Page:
A Twitter account which tweeted a picture of a Muslim woman wrongly accused of ignoring the Westminster terror attack has been revealed as one of the thousands of fake accounts set up by a Russian “troll factory”.
The account, @Southlonestar, tweeted a picture of a woman in a hijab walking past a victim laying on the ground while on her phone.
It said: “Muslim woman pays no mind to the terror attack, casually walks by a dying man while checking phone #PrayForLondon #Westminster #BanIslam.”
The sentiment was picked up by far-right activists in the UK and the US and the woman was attacked for her “indifference” to the scene.
In March 52-year-old Muslim convert Khalid Masood, who had been radicalised by Isis propaganda, drove a van in pedestrians on Westminster Bridge before attempting to storm the Houses of Parliament.
He killed five people, including a police officer on duty who tried to stop him, before being shot dead by armed officers.
The woman was photographed on the bridge in the moments after the attack but the man who took the picture, Jamie Lorriman told The Independent the woman was clearly “traumatised” and “visibly distressed”.
He said she was just one of hundreds fleeing the bridge, trying to avoid looking at the “horror surrounding them.”
“Her behaviour was completely in line with everyone else on the bridge, but you’re not assuming others are callously ignoring the scenario,” he said.
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“So many other people were walking all over the place – everybody that was on the ground had someone with them, if everybody had stopped and tried to help you would never have been able to help anyone.”
He said he hated that the photo had been taken out of context and used to push an “agenda” and said “people who hate will use anything as the weapon of their opinion”.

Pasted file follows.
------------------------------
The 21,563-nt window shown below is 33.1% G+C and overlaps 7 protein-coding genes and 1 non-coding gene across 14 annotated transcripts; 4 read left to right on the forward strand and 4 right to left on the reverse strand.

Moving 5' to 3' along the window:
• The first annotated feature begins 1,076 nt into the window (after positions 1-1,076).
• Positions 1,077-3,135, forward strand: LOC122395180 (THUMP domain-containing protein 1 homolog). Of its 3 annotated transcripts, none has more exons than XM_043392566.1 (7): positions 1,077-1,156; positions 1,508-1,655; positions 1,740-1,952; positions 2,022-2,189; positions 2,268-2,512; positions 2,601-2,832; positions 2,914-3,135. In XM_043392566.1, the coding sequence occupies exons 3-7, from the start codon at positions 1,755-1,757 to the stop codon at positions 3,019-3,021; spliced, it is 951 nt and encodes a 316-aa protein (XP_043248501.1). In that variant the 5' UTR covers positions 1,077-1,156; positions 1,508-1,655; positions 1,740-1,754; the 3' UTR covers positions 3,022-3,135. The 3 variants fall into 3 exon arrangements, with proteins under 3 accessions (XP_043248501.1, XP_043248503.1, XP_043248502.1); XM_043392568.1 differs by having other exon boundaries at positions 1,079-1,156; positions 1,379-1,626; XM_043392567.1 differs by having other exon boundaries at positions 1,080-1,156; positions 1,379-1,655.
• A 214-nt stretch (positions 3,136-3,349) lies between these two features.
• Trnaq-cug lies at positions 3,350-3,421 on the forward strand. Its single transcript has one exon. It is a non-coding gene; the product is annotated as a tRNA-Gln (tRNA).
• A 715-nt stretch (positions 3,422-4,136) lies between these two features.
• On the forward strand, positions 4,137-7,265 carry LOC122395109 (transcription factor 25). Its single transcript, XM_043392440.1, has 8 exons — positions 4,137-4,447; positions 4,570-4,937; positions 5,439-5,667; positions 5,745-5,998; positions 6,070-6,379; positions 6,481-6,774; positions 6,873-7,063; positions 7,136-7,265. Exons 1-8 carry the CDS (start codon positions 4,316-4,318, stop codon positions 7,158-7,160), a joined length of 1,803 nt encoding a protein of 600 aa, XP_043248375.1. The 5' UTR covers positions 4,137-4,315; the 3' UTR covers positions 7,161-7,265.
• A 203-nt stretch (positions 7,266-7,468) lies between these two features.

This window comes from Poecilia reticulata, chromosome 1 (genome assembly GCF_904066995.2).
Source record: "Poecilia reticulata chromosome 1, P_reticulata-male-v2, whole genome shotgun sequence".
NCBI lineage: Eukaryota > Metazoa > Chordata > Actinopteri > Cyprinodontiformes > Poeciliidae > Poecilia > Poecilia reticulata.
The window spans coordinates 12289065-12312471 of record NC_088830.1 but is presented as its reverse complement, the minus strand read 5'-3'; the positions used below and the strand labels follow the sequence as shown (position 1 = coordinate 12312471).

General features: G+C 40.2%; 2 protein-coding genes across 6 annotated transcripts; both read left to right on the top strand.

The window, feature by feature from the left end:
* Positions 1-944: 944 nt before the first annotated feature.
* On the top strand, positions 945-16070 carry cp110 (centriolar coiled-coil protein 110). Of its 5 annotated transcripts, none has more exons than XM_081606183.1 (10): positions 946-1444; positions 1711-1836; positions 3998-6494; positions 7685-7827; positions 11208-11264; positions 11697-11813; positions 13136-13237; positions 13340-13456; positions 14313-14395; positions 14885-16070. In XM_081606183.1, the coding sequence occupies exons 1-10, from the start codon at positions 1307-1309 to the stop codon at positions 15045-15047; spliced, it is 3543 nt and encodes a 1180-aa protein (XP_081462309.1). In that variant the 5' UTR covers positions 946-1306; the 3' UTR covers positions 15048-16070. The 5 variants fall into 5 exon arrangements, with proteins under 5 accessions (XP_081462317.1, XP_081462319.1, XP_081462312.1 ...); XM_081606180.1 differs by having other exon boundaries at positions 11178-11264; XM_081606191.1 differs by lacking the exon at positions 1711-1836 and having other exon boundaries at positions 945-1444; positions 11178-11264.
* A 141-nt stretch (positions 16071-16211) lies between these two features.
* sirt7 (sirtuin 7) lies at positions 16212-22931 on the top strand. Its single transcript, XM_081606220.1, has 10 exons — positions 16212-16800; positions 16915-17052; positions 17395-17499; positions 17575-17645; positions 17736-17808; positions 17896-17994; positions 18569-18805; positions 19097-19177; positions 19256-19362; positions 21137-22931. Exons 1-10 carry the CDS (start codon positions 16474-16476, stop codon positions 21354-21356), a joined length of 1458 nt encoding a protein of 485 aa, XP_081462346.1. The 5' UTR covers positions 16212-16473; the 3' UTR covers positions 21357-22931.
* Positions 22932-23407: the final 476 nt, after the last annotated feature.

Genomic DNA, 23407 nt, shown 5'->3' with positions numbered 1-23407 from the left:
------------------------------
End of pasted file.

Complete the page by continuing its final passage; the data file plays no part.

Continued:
The account is one of 2,700 Twitter users which have been handed over to the US House Intelligence Committee as a fake one created in Russia to influence UK and US politics.
The committee is currently investigating claims that the Kremlin systematically intervened in the election and allegations that the Trump campaign colluded with them.
The account, which had over 16,000 followers and read “Proud TEXAN and AMERICAN patriot” is known to have spread messages on the day of the US presidential election a few months earlier designed to support Donald Trump.
It was also one of a number of accounts which tweeted pro-Brexit messages on the day of the EU referendum in June last year.
The accounts are believed to have been written by staff at the Internet Research Centre in St Petersburg.
The trolls are believed to work around from 8am-8pm Moscow time (5am- 5pm UK time) to churn out hundreds of thousands of tweets designed to spread political disharmony in western countries such as the US and the UK and encourage the rise of populist politicians or causes.
Many tweets mocked the warnings of the Remain campaign, which said the country faced years of economic uncertainty and a potential recession if it voted to leave, with memes such as one which said: “If you Brexit your car won’t start in the morning”.
The scale and speed at which the tweets were produced suggested they were not spontaneous or genuine – one account, called @PeterMagLob who was pretending to be German, tweeted 20 times an hour during polling day.